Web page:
Pipe Organ Specifications
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Pipe Organ Specifications

18:07 16 June in Pipe Organ Resources

Understanding Organ Specifications

To an organist or committee person involved with an organ project, or even for the concert listener, the written specification for an instrument can prove to be a valuable asset. A visiting organist may ask for a copy of the specification to become familiar with an organ in preparing a concert. An organ committee person will find the specification valuable as they analyze a proposal for a new or renovated organ. Organ specifications, as we provide them, are clear and concise about the stops provided on an organ and the tone source of each stop. This distinction becomes crucial for a committee reviewing proposals as there are different ways to achieve a speaking stop for the organ, and some builders are using electronic voices to augment or build an organ. (See Section II for organ definitions).

The following definitions are offered for ease of understanding:

Specification – The list of speaking stops in an organ, as arranged by divisions or departments. A proper specification should indicate how many pipes are assigned to a given stop. If there is not a rank(s) of pipes for a given stop, it should indicate that the tone source for a stop is unified or duplexed from another set of pipes, or that it is provided as a digital/electronic stop. The specification will also give the basic information regarding the number of manuals or keyboards, the number of speaking stops and the complement of couplers and capture action provided.

Division – The organ stops will be grouped together in divisions – or, in British specifications, departments. Each division is assigned to a given manual or to the pedals on the organ console. Likewise, the pipes for that division will be grouped together in a given chamber or section of the organ case.

Rank (or pipe rank) – A set of pipes that develops a particular tone for the pipe organ, ranging from lowest note to highest note on the keyboard or pedalboard. Pedal ranks can have from 27 to 32 pipes, while manual ranks may range from 37 pipes for a short compass rank to 97 pipes for a unit rank. The average straight manual rank is 61 pipes.

Stop (or speaking stop) – A stop is a control for a particular sound and pitch for a given manual division or pedal division.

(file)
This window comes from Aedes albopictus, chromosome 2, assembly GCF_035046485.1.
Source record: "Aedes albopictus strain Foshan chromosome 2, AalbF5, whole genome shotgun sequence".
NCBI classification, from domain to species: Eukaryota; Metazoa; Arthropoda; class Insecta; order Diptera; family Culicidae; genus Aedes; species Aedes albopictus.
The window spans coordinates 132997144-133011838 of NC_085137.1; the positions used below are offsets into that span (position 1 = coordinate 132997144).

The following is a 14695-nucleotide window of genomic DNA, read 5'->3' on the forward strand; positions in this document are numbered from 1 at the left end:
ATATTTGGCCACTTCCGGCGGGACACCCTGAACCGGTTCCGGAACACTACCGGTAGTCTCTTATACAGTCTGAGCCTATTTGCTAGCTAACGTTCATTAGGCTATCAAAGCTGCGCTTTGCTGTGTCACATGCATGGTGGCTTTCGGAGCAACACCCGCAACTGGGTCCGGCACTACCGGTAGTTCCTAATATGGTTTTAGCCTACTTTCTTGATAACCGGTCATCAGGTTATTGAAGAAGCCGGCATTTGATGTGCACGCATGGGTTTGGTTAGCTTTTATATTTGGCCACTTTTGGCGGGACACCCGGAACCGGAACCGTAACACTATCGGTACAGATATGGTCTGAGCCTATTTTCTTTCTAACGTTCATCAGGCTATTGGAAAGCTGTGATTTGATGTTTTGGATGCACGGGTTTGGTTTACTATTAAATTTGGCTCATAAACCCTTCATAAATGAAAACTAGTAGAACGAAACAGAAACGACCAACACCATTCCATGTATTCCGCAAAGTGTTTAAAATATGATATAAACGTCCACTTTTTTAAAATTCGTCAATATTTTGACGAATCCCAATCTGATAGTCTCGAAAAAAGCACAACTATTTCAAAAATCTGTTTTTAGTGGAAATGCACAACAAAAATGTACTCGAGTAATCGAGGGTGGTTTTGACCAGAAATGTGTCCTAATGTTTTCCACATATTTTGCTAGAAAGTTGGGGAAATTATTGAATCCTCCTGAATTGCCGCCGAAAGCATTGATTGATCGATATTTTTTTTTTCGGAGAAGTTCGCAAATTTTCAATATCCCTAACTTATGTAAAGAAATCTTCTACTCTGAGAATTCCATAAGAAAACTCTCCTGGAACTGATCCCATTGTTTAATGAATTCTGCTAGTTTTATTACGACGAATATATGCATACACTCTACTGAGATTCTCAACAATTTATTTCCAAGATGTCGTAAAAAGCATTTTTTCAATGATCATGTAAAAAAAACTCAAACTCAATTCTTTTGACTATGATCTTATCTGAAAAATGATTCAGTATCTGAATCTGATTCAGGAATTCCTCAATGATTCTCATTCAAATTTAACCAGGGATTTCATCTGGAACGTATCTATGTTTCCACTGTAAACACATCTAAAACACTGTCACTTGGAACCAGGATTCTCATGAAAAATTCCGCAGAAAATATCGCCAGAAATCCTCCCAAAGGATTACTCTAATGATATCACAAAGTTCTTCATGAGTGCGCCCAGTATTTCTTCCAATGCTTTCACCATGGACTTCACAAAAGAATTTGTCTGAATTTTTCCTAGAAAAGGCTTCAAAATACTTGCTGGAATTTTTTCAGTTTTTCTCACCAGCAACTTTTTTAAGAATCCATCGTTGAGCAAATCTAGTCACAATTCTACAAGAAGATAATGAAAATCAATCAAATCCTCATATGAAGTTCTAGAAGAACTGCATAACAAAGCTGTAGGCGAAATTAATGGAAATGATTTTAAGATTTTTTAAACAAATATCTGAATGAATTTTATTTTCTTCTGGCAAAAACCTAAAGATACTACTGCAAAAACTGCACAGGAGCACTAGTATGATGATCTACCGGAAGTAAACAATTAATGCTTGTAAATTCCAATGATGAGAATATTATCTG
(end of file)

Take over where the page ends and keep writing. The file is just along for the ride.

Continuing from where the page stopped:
Pitch notations – In the specification you will see a list of stop names in each division. Each name will include numbers such as 16′, 8′, 4′ and so on. Based on a concert pitch of middle A=440Hz, these numbers indicate the pitch of a given stop. Unison pitch is based on an 8′ pitch, meaning that for an open flue pipe or full-length reed stop, low C will be approximately 8′ tall (not counting the toe of the pipe). The number 16′ indicates that low C will be approximately 16’ tall, so this stop will play one octave below unison pitch. Conversely, 4′ pitch will be one octave above unison pitch. If a stop name includes a Roman numeral, this numeral indicates the number of ranks in a stop rather than the length of the low C. Stops with Roman numerals often indicate mixtures, which add brightness to the ensemble by playing several higher-pitched ranks at the same time. Most manual mixture stops are no more than 2′ long at low C. This is an important item to understand, because single rank stops of 16′ and 8′ designations take far more space in the organ chamber or case than would a IV-rank mixture. This will also have bearing on the “price per rank” used to estimate cost, because mixture ranks take far less metal and labor to build, and they produce less foundation tone.

Straight ranks – A straight manual or pedal stop will have one independent set of pipes dedicated for use for that one stop only. Straight stops are one rank of pipes unless designated by a Roman numeral on the stop knob or stop tab. For example, IV Mixture would have 4 independent ranks of pipes for the one Mixture stop.

Unit ranks – A unit rank is a single rank of pipes has been extended to play at multiple pitches in a given division. For example, an 8′ Gedeckt (flute) will require 61 pipes. However, if we add 12 pipes to the treble, we can use a unit chest and relay to play the rank as a 4′ Flute: 61 notes in total, with the first 49 pipes drawn from the upper end of the 8′ flute and the last 12 notes played from the 12-pipe extension. In some cases a builder may number their stops in the specification, and the higher or lower pitch stop may say “from no. xx” indicating the rank that was extended to create the extended stop. Note: With unit ranks, you will have multiple stops drawn from a single rank of pipes.

Duplex stops – A duplex stop is a single rank of pipes that has been wired to play as two or more independent stops. An excellent example is the “duplexing” of solo stops, commonly a Trompette (En Chamade, Festival, or Fanfare) or a Tuba. Only one rank of pipes exists, but for reasons of literature, the stop may be required to play in different divisions without the use of couplers. The stop may be duplexed as an independent stop in multiple divisions by means of a relay and stop control. In addition, manual 16′ stops may also be duplexed to a pedal division.

Capture System (sometimes referred to as a combination system) – The capture system allows the organist to set predetermined registrations or selected stops and “capture” them to a piston or toe stud memory. Older organs only employed one level or channel of memory for each piston, as the mechanisms were mechanical or electro-mechanical by design. Later, organbuilders began to employ the use of solid-state electronics for capture memory, thus allowing additional memory levels or channels. The description of the capture system should indicate the number of available memory levels or channels for memory. Note: Capture systems used with mechanical (tracker) action pipe organs will require the use of electric stop action to make the organ accessible for a capture system.

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Organ action – Pipe organs use one of two primary conveyances between the key and the valve under the pipes.